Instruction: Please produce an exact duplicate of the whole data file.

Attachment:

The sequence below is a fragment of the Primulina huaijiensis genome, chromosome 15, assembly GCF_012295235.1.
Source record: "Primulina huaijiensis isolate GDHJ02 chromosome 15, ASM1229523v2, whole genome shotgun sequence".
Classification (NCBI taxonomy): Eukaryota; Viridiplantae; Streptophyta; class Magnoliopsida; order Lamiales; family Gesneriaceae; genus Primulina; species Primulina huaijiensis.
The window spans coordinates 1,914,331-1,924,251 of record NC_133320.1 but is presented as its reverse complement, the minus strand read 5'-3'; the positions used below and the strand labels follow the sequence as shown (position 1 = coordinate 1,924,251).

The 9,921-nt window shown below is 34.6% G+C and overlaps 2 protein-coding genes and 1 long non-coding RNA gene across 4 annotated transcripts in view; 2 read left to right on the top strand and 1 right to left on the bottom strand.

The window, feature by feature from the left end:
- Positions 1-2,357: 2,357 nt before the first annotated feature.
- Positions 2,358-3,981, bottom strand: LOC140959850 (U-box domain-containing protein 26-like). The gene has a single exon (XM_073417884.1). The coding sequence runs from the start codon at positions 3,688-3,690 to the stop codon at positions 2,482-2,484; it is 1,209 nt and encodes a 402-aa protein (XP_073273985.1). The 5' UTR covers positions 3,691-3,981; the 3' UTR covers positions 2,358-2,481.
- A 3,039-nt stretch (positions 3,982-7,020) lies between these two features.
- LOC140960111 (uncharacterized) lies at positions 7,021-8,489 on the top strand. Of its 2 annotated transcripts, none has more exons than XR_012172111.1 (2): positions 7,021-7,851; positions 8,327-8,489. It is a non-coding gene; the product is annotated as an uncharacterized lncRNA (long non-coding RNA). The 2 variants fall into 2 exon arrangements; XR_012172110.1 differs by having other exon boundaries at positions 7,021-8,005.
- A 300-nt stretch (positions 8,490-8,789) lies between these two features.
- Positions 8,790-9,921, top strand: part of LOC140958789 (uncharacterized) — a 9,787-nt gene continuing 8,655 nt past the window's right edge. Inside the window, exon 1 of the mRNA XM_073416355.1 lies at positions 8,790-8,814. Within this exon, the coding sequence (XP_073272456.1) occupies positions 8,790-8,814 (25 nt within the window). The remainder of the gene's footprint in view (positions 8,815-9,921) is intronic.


The sequence below is a fragment of the Primulina huaijiensis genome, chromosome 15, assembly GCF_012295235.1.
Source record: "Primulina huaijiensis isolate GDHJ02 chromosome 15, ASM1229523v2, whole genome shotgun sequence".
Classification (NCBI taxonomy): Eukaryota; Viridiplantae; Streptophyta; class Magnoliopsida; order Lamiales; family Gesneriaceae; genus Primulina; species Primulina huaijiensis.
The window spans coordinates 1,914,331-1,924,251 of record NC_133320.1 but is presented as its reverse complement, the minus strand read 5'-3'; the positions used below and the strand labels follow the sequence as shown (position 1 = coordinate 1,924,251).

The 9,921-nt window shown below is 34.6% G+C and overlaps 2 protein-coding genes and 1 long non-coding RNA gene across 4 annotated transcripts in view; 2 read left to right on the top strand and 1 right to left on the bottom strand.

The window, feature by feature from the left end:
- Positions 1-2,357: 2,357 nt before the first annotated feature.
- Positions 2,358-3,981, bottom strand: LOC140959850 (U-box domain-containing protein 26-like). The gene has a single exon (XM_073417884.1). The coding sequence runs from the start codon at positions 3,688-3,690 to the stop codon at positions 2,482-2,484; it is 1,209 nt and encodes a 402-aa protein (XP_073273985.1). The 5' UTR covers positions 3,691-3,981; the 3' UTR covers positions 2,358-2,481.
- A 3,039-nt stretch (positions 3,982-7,020) lies between these two features.
- LOC140960111 (uncharacterized) lies at positions 7,021-8,489 on the top strand. Of its 2 annotated transcripts, none has more exons than XR_012172111.1 (2): positions 7,021-7,851; positions 8,327-8,489. It is a non-coding gene; the product is annotated as an uncharacterized lncRNA (long non-coding RNA). The 2 variants fall into 2 exon arrangements; XR_012172110.1 differs by having other exon boundaries at positions 7,021-8,005.
- A 300-nt stretch (positions 8,490-8,789) lies between these two features.
- Positions 8,790-9,921, top strand: part of LOC140958789 (uncharacterized) — a 9,787-nt gene continuing 8,655 nt past the window's right edge. Inside the window, exon 1 of the mRNA XM_073416355.1 lies at positions 8,790-8,814. Within this exon, the coding sequence (XP_073272456.1) occupies positions 8,790-8,814 (25 nt within the window). The remainder of the gene's footprint in view (positions 8,815-9,921) is intronic.